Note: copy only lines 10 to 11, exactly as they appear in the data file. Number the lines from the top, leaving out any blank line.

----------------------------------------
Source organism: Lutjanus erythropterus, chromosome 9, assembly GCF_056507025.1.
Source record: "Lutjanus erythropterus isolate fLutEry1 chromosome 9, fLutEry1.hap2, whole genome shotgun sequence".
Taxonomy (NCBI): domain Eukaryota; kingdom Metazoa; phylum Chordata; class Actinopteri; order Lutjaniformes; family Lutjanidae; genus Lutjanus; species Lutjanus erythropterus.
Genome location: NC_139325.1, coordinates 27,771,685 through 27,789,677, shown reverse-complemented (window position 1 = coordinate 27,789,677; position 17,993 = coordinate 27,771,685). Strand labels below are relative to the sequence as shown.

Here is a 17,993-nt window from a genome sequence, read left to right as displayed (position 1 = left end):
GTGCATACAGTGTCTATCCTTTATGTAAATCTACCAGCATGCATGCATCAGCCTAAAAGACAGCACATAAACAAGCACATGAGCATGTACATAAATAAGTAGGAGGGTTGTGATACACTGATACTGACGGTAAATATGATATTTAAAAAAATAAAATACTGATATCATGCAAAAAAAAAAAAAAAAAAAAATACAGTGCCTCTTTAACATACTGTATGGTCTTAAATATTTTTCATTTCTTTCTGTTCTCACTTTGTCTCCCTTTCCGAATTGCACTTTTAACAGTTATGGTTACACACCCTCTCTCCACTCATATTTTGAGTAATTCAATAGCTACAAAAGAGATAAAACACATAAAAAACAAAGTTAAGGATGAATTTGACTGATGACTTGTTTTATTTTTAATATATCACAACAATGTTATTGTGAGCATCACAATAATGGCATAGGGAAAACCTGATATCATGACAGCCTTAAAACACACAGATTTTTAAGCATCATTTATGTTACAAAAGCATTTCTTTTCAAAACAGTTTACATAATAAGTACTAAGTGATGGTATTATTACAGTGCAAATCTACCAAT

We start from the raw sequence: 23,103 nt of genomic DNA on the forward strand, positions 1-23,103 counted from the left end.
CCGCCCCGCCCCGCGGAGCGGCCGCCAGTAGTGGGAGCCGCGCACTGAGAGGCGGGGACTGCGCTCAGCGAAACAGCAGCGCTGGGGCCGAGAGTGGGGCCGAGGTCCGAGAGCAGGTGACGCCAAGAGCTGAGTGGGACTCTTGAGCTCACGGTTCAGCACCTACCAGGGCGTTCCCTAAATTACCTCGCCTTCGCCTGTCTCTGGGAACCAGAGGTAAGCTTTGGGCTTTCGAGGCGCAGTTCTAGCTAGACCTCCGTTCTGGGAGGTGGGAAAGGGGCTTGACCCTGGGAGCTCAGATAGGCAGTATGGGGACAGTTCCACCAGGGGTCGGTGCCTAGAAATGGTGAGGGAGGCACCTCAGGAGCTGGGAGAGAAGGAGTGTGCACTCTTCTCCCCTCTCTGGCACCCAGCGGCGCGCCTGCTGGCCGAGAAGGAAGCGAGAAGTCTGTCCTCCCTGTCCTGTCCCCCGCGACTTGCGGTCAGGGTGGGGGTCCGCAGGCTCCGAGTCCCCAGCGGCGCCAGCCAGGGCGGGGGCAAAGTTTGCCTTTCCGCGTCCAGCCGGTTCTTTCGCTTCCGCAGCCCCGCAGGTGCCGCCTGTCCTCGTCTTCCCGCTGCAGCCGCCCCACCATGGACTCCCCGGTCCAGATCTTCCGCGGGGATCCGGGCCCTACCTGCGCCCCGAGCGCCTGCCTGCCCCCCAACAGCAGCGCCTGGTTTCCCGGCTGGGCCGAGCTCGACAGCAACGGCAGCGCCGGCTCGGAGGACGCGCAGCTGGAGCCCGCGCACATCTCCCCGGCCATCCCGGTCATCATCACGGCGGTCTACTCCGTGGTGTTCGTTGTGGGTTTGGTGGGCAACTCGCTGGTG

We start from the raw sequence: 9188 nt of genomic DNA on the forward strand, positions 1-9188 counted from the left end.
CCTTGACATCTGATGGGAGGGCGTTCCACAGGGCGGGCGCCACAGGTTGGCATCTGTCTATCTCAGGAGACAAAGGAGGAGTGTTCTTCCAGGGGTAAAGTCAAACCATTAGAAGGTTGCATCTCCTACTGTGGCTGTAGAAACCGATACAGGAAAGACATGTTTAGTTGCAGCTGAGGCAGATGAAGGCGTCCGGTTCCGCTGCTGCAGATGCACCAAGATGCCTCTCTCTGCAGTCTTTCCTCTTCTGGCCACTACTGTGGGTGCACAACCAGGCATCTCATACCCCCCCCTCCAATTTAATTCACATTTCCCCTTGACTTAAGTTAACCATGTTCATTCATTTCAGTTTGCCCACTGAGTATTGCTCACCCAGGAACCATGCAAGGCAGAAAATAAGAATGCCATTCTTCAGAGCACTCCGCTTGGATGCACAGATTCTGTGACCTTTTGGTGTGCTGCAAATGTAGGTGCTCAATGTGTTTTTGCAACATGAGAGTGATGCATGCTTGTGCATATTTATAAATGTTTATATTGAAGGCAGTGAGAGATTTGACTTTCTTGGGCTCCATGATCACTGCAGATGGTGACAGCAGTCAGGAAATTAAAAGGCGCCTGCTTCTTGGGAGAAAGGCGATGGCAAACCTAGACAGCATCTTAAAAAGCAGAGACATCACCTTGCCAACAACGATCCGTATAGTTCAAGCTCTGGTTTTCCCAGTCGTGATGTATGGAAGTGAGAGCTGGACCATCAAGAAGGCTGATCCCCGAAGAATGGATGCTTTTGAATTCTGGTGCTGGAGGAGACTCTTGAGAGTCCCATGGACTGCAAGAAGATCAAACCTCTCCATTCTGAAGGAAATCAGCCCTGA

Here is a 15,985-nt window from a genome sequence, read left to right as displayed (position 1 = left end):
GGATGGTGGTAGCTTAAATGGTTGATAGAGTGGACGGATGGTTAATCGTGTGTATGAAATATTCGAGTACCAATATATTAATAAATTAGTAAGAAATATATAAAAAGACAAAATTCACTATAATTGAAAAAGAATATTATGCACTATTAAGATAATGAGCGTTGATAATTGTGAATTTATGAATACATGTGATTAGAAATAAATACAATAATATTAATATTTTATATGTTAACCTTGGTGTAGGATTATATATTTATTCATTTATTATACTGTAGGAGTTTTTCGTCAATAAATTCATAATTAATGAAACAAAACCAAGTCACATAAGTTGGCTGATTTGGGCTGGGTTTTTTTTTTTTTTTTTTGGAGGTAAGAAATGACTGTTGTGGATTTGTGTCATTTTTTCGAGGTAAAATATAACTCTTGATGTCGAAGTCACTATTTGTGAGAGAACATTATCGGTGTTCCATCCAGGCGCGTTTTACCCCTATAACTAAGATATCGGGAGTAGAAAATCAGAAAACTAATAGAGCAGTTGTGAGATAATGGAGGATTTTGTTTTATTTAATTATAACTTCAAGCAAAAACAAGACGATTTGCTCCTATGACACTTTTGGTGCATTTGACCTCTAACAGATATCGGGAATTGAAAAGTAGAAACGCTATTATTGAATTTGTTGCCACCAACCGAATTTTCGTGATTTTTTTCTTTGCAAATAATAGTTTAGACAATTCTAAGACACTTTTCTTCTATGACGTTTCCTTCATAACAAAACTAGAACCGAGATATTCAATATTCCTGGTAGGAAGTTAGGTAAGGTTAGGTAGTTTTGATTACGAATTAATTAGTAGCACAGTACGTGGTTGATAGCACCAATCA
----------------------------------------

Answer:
CCTTGACATCTGATGGGAGGGCGTTCCACAGGGCGGGCGCCACAGGTTGGCATCTGTCTATCTCAGGAGACAAAGGAGGAGTGTTCTTCCAGGGGTAAAGTCAAACCATTAGAAGGTTGCATCTCCTACTGTGGCTGTAGAAACCGATACAGGAAAGACATGTTTAGTTGCAGCTGAGGCAGATGAAGGCGTCCGGTTCCGCTGCTGCAGATGCACCAAGATGCCTCTCTCTGCAGTCTTTCCTCTTCTGGCCACTACTGTGGGTGCACAACCAGGCATCTCATACCCCCCCCTCCAATTTAATTCACATTTCCCCTTGACTTAAGTTAACCATGTTCATTCATTTCAGTTTGCCCACTGAGTATTGCTCACCCAGGAACCATGCAAGGCAGAAAATAAGAATGCCATTCTTCAGAGCACTCCGCTTGGATGCACAGATTCTGTGACCTTTTGGTGTGCTGCAAATGTAGGTGCTCAATGTGTTTTTGCAACATGAGAGTGATGCATGCTTGTGCATATTTATAAATGTTTATATTGAAGGCAGTGAGAGATTTGACTTTCTTGGGCTCCATGATCACTGCAGATGGTGACAGCAGTCAGGAAATTAAAAGGCGCCTGCTTCTTGGGAGAAAGGCGATGGCAAACCTAGACAGCATCTTAAAAAGCAGAGACATCACCTTGCCAACAACGATCCGTATAGTTCAAGCTCTGGTTTTCCCAGTCGTGATGTATGGAAGTGAGAGCTGGACCATCAAGAAGGCTGATCCCCGAAGAATGGATGCTTTTGAATTCTGGTGCTGGAGGAGACTCTTGAGAGTCCCATGGACTGCAAGAAGATCAAACCTCTCCATTCTGAAGGAAATCAGCCCTGA

Here is a 15,985-nt window from a genome sequence, read left to right as displayed (position 1 = left end):